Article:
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BECKS SUICIDE SCALE

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Hi everyone,

I need more information about the 21 item Becks Suicide scale. The maximum score being 42, suggesting a high suicide intent. How can one interprete a score of 18 or 26. Is there any 'cut off' score?

Regards

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scores on scales are always dodgy. there is never a definite cutoff on a scale. nurses make decisions based on rating scale scores. doctors make decisions basec on history, MSE and a judgement of the situation. any borderline pd patient who has been in the system for a while knows what to say to get high scores on scales.

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I agree. I think scales on suicide are particularly dodgy because the aim is to try and prevent suicide, rather than predict it.

On the other hand, I can see things moving more towards scales and scores to justify and defend one's own practice (doing things the 'American' way?).

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do you have any evidence that americans use more scales than us for this sort of thing? i doubt that they do.

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Suicide scales might, just might, be appropriate for A+E staff, if only to make them think of a more broad array of psycho-social factors.

Scales of this sort have no place in psychiatric practice.  They are not valid, they are not reliable. Scores should not inform further management.

If it got to the point where I had to make certain decisions (for example to admit a patient) based on their score on some scale then I would quit psychiatry.  Apart from anything else the wards would be full of malingerers and bordeline personality disorders and we would have no where to admit patients for whom an admission may actually be worthwhile.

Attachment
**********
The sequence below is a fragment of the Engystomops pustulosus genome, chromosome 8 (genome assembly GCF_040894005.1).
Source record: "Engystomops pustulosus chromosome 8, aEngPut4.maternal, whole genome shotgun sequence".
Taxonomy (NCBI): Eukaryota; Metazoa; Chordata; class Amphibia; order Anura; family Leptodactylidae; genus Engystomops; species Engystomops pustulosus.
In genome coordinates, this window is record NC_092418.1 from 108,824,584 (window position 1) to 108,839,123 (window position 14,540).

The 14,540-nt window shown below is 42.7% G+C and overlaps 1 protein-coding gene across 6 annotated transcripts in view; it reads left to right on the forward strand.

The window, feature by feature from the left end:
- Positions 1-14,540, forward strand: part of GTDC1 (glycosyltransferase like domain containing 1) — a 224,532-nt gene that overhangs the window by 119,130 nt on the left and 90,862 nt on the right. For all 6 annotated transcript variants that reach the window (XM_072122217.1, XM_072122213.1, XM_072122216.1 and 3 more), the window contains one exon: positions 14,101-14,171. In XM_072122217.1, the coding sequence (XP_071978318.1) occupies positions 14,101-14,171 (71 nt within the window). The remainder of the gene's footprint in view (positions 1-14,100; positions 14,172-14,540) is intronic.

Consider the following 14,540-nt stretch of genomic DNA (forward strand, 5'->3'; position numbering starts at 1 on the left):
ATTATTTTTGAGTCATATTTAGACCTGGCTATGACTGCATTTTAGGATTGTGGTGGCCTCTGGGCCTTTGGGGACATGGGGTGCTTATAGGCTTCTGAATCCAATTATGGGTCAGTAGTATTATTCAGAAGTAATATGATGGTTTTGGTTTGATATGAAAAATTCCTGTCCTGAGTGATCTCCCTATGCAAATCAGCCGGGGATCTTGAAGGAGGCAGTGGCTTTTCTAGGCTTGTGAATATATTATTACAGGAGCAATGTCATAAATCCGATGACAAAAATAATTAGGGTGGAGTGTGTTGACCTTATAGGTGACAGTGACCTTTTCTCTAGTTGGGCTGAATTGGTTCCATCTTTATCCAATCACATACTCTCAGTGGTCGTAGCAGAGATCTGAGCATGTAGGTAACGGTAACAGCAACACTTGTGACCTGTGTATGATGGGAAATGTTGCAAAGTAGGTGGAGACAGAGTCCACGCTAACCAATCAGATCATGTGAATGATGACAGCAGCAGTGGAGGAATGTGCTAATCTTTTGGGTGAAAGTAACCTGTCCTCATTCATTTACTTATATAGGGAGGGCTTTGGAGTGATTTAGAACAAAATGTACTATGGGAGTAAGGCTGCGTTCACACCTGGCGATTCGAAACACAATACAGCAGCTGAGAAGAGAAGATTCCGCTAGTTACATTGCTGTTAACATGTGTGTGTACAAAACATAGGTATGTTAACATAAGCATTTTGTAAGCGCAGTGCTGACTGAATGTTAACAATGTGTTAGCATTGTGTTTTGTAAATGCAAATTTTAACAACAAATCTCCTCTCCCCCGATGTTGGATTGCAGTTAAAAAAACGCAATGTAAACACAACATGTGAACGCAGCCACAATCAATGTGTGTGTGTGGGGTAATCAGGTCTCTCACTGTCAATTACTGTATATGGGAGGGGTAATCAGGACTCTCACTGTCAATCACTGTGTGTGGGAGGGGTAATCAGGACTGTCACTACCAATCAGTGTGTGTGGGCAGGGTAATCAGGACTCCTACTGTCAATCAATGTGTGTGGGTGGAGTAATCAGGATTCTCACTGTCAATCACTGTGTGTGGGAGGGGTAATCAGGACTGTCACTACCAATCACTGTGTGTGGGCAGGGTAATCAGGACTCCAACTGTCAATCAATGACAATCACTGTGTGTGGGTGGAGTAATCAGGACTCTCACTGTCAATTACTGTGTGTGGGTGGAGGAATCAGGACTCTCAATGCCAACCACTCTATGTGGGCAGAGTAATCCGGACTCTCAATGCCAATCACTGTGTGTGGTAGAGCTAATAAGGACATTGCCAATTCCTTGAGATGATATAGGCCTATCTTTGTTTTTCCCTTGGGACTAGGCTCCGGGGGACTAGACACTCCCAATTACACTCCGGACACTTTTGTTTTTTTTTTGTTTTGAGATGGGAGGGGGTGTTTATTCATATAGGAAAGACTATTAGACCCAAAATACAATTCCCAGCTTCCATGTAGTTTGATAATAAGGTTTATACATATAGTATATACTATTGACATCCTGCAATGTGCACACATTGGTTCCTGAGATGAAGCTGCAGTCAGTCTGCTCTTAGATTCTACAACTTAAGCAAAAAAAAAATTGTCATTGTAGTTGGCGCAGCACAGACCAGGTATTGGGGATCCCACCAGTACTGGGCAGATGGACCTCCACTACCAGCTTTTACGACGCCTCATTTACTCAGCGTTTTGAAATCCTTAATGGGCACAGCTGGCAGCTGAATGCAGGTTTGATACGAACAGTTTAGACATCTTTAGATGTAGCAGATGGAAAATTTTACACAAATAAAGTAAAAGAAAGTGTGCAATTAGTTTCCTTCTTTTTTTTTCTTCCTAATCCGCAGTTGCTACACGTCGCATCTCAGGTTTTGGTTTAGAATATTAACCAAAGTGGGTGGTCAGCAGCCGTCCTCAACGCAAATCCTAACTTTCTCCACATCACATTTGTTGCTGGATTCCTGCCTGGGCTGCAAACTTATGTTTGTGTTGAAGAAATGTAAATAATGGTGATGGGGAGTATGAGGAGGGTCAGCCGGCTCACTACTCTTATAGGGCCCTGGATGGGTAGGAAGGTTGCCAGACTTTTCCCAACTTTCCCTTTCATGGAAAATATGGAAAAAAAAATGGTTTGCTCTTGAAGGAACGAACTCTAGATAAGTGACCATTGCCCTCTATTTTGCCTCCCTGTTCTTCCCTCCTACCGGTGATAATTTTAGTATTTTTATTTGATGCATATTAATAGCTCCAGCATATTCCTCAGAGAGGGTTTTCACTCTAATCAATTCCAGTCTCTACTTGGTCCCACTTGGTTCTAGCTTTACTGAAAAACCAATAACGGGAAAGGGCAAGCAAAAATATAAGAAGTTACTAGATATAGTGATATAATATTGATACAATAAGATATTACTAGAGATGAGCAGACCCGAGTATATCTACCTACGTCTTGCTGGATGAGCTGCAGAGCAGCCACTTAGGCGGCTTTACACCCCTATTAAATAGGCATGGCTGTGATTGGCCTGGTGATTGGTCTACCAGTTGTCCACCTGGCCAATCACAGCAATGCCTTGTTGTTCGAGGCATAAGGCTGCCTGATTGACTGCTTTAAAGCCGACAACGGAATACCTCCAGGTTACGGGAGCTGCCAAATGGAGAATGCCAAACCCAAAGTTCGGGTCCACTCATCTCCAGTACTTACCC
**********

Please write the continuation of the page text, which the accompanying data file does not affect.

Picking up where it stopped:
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do you have any evidence that americans use more scales than us for this sort of thing?  i doubt that they do.

I've added an American review of twenty-five suicide assessment measures (in PDF format), at this link, as the www.soterianetwork.org website lists a forthcoming conference about assessment methods:

http://www.soterianetwork.org/index.php?option=com_joomlaboard&Itemid=32&func=view&id=2&catid=3

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I recently came across a GP referral which mentioned PQ9 scale the GP had used.

Anyone used this in practice??

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These are characterstic Blair responses, oladmax has asked a specific question. Atleast try to help him to find the answer than 'reviewing' suicide assessment scales.

With 15 minute internet search I could find this one Study comparing SSI-C and SSI-W 19item by Beck. You can get it through athens account

Suicide ideation at its worst point: A predictor of eventual suicide in psychiatric outpatients

Aaron T Beck, Gregory K Brown, Robert A Steer, Katherine K Dahlagaard, Jessica R Grisham. Suicide & Life - Threatening Behavior. New York: Spring 1999. Vol. 29, Iss. 1; p. 1 (9 pages)

Cut off to low and high risk group SSI-C Raw score >2, ans SSI-W>16

If I get more specifi info will let you know

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lol - Blair responses

I am sceptic about scales for suicide risk...

BUT I think we don't use enough scales in measuring severity of depression in patients - ie response to medication.

Adding this to your practice can only help to measure scientifically the response to medication. If someone has high blood pressure - you would measure it, wouldn't you?

The BDI is great tool - but for instance, my TRUST only paid for the Psychology department to use it - trying to implement the Zung scale at moment.

So many hurdles to jump through.

I don't think we should resist using validated reliable scales like BDI/Zung or the revised HADRS

In terms of suicide risk - all tools are poorly validated due to it being such a rare event. Improving services is best way of reducing suicde risk....

My opinion anyway ;)

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